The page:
The U.S. military said that it responded to several attacks by militants with precision strikes, but only confirmed killing three militants. Two of the militants were killed in a Hellfire missile strike by an attack aircraft, according to the military. U.S. soldiers also suppressed "enemy fire" in four other clashes with tanks and attack aircraft, the military said.
The clashes erupted late Monday, just hours after Iraq's main Shiite political bloc and supporters of firebrand cleric Muqtada al-Sadr signed a cease-fire with the hope of ending seven-weeks of fighting that has left hundreds of people dead in the capital.
It was not immediately clear if the those killed in the clashes, which escalated early Tuesday, were militants or civilians. There were women and children among the wounded, said hospital officials, speaking on condition of anonymity because they were not authorized to talk to the media.
The military said Tuesday that militants staged several attacks on U.S. soldiers in Sadr City and elsewhere, but there were no troop casualties.
"They are obviously not listening to any agreement," Lt. Col. Steve Stover, a military spokesman for American troops in Baghdad, said. He accused what he called "special groups" of launching attacks on U.S. and Iraqi troops.
The U.S. military has alleged that most Shiite extremists fighting Iraqi and U.S. forces in Sadr City have splintered away from al-Sadr's Mahdi Army, and the cleric's level of influence over those rogue groups is unclear. Many are thought to be trained and armed by Iranian forces. Iran denies the allegations.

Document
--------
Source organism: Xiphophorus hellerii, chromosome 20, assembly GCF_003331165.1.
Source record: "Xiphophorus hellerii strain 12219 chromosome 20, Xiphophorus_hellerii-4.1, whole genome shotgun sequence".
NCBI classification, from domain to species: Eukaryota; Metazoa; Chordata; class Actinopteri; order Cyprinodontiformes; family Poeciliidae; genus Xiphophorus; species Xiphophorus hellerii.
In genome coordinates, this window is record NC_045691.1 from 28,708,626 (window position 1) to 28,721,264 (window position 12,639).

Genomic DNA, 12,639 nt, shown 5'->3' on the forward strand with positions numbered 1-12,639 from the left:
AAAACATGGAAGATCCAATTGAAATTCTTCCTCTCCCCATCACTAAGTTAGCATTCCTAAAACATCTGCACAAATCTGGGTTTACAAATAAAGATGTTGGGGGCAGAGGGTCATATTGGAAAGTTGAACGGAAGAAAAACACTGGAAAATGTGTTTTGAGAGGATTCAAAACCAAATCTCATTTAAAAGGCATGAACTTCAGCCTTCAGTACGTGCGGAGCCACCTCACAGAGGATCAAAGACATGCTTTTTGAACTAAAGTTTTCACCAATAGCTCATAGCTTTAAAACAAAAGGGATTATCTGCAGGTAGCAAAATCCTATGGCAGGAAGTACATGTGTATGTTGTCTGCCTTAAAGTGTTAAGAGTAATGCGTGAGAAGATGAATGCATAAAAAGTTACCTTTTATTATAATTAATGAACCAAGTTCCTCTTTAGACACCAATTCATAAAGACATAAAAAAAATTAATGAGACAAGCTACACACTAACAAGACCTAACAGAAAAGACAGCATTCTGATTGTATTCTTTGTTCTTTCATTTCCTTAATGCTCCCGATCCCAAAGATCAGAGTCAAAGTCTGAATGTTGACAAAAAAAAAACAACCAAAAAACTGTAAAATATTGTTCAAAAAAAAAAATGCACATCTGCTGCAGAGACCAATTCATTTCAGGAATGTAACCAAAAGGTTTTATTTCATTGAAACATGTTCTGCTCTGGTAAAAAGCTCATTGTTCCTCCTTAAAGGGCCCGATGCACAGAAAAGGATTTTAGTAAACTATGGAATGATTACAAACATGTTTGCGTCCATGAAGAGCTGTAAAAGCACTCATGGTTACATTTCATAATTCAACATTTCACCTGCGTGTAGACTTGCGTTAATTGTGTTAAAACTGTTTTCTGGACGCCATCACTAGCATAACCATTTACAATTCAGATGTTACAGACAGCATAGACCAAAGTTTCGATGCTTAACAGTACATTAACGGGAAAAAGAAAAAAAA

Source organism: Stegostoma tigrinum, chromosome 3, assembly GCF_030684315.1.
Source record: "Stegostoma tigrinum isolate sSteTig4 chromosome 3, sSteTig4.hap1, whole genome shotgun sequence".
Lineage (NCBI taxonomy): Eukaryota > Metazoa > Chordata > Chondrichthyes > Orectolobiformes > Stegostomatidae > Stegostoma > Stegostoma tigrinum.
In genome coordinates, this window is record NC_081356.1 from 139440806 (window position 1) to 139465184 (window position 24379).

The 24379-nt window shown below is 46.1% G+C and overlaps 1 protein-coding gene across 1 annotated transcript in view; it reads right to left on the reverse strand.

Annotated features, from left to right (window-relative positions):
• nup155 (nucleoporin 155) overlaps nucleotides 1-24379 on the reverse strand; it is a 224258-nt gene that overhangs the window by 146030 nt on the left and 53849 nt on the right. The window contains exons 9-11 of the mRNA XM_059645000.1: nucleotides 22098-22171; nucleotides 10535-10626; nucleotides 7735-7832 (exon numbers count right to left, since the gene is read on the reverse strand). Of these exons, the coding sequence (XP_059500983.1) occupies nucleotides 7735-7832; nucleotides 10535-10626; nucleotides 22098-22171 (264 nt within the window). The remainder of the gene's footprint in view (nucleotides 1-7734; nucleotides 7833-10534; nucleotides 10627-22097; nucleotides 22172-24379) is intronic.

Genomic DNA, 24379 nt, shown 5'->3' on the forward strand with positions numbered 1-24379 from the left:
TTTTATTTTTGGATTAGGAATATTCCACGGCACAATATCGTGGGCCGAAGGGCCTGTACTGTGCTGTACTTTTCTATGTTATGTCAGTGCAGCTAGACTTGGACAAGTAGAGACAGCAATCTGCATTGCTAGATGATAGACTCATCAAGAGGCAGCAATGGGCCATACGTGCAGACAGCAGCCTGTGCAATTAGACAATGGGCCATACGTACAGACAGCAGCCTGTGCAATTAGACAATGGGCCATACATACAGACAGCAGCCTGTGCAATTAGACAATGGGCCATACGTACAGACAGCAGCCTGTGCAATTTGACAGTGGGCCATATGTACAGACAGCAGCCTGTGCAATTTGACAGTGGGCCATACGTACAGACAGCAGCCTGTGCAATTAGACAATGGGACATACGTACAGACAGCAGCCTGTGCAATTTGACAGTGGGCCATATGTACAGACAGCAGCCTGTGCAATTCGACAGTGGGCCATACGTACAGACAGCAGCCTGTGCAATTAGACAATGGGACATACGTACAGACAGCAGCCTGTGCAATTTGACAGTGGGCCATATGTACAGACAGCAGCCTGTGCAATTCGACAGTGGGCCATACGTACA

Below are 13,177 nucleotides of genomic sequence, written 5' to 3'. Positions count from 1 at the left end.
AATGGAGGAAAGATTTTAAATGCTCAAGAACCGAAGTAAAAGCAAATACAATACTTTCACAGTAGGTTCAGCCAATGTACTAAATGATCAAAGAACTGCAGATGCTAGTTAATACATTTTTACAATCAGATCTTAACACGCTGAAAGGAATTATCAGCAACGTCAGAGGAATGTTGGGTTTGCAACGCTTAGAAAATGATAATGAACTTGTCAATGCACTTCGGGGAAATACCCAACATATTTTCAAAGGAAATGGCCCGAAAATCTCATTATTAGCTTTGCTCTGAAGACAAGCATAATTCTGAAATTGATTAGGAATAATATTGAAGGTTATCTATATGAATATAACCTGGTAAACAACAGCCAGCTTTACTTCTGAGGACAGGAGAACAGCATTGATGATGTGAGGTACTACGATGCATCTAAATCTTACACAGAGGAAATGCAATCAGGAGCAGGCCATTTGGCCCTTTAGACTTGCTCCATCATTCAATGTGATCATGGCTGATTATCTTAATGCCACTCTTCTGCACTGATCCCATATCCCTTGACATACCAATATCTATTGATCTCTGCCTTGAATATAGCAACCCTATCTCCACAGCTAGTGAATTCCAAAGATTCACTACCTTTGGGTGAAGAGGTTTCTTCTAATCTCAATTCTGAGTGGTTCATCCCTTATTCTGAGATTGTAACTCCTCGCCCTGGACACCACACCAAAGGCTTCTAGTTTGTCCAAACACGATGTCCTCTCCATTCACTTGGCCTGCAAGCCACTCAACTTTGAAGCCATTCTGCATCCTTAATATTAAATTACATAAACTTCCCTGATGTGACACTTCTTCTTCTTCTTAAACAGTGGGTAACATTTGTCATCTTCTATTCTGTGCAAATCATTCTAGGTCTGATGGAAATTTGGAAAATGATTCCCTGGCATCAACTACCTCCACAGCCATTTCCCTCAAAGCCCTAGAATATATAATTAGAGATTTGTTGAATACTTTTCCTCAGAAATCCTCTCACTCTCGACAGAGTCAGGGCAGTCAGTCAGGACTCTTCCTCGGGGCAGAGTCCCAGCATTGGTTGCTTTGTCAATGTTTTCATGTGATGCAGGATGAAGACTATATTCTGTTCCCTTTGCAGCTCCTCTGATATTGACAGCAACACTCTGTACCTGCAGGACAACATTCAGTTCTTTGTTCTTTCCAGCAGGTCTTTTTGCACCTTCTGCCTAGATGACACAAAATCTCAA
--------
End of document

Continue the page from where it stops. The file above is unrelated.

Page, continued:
Stover also blamed the so-called "special groups" for a failed surface-to-air missile attack on a helicopter gunship over Sadr City on Saturday. The missile was fired from an unknown location in eastern Baghdad but missed the target, he said.
The missile harmlessly exploded, and the rocket body landed in the Azamiyah neighborhood, where it was recovered by allied Sunni fighters and handed over to the U.S. military.
The missile attack came a day before the four-day cease-fire went into effect Sunday. But there has been sporadic fighting since then.
The talks between al-Sadr's representatives and the United Iraqi Alliance over the details of the truce were not finished until Monday. The deal allows Iraqi forces to take over security in the militia stronghold of Sadr City, a Shiite slum that is home to about 2.5 million people, on Wednesday.
The clashes first erupted in late March when Iraqi forces launched a crackdown in the southern city of Basra and Shiite extremists began firing rockets and mortars from Sadr City toward the heavily fortified Green Zone, which houses the Iraqi government and Western embassies.
"Any attack against residential areas, government offices and the Green Zone are prohibited from Sadr City or from another area," the cease-fire agreement said.
Under the compromise deal, Iraqi forces will try to refrain from seeking American help to restore order. The U.S. military officials on Sunday said they were supporting the government forces and would take their lead.
The Sadrists rejected calls by Prime Minister Nouri al-Maliki to surrender weapons. But they gave the green light for Iraqi security sweeps, saying Mahdi fighters have no "medium or heavy weapons."
The majority of the 60,000 strong Mahdi Army has not openly participated in the fighting. Instead, they adhered to a general cease-fire ordered last August by al-Sadr, which has been one of the key factors causing a steep drop in violence in the country.
The latest cease-fire comes as the U.S. military largely finished the building of a barrier - reaching up to a height of 12 feet - to isolate extremists from using the southern section of Sadr City and disrupt supply and escape routes for militants.
In other developments: